Digital safety for children and family

Kids in America are getting online at earlier and earlier ages.  A startling 38% of toddlers under 2 years old have used a mobile device.  Parents face a growing challenge in keeping their kids safe while they’re browsing on phones or tablet.

Brian Jaquet, head of communications with Internet security provider Ooma, says security features are important to protect against both objectionable content and security threats.  They can help make sure “web sites aren’t opened that are salacious, that you don’t click on links that might have phishing or malware or spyware that can be installed on the device.”

Jaquet points out that parental controls are a basic part of Internet security.  “Parental controls [are] very important,” he says, “so you can block a site that you absolutely don’t want children or other people in your family to go onto, and also provide a level of filtering.”

But technological fixes can only do so much.  Jaquet says talking to your children is the place to start.  “Communication is something that, in today’s digital age, sometimes gets lost, right?” he says.  “Instead of talking, a lot of times we put devices in front of our children to them occupied, or dare I say, shut them up.”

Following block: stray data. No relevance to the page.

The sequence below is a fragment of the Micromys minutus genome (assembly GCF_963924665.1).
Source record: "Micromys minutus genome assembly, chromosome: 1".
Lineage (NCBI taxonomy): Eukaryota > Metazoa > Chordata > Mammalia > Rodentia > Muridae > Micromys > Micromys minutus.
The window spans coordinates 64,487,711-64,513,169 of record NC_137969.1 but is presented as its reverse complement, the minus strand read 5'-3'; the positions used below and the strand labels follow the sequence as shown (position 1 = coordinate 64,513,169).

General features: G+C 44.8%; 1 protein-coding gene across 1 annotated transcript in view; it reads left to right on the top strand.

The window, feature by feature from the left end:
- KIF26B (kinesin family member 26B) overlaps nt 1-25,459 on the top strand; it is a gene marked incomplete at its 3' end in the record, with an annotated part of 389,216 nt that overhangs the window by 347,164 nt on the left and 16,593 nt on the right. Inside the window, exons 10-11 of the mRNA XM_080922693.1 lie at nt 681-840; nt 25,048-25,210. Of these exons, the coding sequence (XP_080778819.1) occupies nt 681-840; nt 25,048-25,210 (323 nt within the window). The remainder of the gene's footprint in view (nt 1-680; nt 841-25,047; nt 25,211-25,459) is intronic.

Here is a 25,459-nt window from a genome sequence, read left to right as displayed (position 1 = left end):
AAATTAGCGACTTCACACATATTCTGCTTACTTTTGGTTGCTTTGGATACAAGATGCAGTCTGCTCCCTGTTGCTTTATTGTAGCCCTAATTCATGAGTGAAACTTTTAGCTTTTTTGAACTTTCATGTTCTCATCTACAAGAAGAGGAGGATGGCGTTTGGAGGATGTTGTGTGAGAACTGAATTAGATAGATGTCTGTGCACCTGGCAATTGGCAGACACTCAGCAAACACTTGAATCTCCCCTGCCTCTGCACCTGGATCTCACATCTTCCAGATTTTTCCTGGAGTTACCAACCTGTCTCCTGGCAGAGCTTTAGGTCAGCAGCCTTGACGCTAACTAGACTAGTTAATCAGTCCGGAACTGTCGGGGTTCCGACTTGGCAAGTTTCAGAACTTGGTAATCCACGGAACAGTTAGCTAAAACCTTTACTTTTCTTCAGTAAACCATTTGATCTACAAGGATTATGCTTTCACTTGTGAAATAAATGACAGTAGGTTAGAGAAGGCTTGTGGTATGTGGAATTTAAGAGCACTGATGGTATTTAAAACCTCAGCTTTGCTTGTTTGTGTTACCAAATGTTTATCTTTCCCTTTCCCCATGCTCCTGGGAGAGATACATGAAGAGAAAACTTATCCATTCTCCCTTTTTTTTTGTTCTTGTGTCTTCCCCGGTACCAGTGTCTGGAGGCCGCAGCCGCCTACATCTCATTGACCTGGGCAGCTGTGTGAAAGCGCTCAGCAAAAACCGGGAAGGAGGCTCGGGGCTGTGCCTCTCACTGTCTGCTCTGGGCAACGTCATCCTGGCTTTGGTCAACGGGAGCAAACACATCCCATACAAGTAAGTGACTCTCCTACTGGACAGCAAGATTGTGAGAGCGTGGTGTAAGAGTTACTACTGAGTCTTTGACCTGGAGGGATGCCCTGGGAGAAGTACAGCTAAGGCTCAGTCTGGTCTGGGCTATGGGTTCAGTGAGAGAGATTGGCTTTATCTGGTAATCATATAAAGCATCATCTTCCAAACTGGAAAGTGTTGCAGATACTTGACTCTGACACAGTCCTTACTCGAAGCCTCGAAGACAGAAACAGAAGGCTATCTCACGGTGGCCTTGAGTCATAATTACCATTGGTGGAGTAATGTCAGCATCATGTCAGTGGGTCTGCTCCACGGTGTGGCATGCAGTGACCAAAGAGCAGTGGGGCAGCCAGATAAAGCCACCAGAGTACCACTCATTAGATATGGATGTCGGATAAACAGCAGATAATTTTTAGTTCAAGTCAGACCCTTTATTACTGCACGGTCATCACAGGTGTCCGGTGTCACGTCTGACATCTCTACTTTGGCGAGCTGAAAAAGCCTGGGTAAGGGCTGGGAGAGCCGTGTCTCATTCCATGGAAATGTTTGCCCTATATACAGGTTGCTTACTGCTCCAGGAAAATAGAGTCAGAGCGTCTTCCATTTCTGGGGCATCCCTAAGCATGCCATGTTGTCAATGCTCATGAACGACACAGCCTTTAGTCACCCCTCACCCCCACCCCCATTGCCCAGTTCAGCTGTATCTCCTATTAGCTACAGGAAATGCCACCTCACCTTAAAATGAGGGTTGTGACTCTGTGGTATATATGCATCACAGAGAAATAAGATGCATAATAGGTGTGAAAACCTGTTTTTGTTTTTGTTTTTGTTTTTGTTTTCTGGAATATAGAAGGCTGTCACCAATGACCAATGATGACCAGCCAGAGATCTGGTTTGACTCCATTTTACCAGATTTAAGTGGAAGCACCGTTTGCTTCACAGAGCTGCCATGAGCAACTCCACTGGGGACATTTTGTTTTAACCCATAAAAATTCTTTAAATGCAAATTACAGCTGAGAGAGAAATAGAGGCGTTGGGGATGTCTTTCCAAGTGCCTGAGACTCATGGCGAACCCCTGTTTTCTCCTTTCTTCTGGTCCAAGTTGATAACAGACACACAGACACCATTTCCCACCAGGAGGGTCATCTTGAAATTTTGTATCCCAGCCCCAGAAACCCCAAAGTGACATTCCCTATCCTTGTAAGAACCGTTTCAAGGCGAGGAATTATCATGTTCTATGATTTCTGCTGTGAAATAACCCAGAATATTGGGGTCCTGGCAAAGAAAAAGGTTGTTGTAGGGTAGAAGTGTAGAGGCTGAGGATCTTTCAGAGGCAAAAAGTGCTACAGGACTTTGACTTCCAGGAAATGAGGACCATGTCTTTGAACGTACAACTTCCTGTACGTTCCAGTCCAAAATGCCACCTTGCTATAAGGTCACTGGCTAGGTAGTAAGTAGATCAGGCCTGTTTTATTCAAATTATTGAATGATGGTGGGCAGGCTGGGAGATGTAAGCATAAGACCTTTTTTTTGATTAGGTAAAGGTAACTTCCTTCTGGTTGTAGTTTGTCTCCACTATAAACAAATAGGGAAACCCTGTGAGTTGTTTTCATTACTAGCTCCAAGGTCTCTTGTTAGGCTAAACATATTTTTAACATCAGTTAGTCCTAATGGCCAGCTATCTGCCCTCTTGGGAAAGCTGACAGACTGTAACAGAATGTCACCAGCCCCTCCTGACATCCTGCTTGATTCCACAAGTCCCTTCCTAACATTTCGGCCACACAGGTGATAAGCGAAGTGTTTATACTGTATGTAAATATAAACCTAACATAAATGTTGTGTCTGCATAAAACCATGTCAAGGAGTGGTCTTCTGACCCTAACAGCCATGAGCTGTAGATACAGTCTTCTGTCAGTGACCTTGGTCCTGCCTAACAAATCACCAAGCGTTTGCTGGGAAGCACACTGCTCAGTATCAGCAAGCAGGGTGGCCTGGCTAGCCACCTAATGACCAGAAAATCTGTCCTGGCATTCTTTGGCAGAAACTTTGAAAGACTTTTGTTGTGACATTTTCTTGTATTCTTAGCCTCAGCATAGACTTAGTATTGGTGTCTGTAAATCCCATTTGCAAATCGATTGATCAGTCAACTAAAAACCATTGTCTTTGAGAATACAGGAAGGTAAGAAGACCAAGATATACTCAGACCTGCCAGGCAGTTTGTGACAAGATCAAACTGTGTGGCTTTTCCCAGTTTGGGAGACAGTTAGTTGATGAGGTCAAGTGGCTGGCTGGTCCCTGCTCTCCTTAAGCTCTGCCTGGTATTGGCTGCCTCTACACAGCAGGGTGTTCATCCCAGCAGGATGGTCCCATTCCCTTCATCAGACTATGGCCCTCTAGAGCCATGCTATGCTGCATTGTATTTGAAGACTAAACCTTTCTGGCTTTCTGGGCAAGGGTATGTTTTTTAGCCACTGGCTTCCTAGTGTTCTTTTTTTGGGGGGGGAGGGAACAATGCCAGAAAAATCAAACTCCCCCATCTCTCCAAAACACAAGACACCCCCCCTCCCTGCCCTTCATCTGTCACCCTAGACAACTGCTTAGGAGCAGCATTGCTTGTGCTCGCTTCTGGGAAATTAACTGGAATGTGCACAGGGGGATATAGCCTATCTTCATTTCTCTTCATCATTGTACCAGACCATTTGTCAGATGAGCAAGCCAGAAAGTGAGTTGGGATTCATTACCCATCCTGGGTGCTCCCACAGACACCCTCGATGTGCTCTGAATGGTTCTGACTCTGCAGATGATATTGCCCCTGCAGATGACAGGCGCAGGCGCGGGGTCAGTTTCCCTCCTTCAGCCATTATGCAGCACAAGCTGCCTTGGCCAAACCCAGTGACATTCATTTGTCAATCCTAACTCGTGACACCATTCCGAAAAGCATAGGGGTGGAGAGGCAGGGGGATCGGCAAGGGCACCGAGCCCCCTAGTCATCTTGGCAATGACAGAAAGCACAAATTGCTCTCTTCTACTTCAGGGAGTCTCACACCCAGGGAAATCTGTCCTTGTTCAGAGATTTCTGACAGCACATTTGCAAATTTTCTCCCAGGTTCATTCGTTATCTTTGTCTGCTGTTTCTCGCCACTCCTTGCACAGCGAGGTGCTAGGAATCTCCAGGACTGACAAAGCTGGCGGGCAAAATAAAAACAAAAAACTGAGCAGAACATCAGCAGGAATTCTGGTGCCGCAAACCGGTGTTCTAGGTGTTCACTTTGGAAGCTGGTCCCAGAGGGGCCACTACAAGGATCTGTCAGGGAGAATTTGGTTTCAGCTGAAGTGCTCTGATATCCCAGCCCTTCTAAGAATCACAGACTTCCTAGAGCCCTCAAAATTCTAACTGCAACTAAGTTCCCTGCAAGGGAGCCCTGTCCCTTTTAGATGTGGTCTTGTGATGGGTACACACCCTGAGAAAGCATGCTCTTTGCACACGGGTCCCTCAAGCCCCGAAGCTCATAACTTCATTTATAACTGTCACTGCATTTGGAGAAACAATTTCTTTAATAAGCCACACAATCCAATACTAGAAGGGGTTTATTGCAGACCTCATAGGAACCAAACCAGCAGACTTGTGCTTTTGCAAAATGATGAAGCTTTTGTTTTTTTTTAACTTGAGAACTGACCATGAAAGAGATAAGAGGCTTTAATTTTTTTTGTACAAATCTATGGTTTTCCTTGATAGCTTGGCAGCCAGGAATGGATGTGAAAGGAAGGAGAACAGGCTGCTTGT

Jaquet, who has young kids of his own, says discussing Internet security with your children can be as important as the talk about “the birds and the bees.”  “We take for granted that these devices that provide so much joy and entertainment really don’t also expose us to harm,” he says.  But it takes a bit of extra effort and vigilance to keep the Internet experience safe for everybody.

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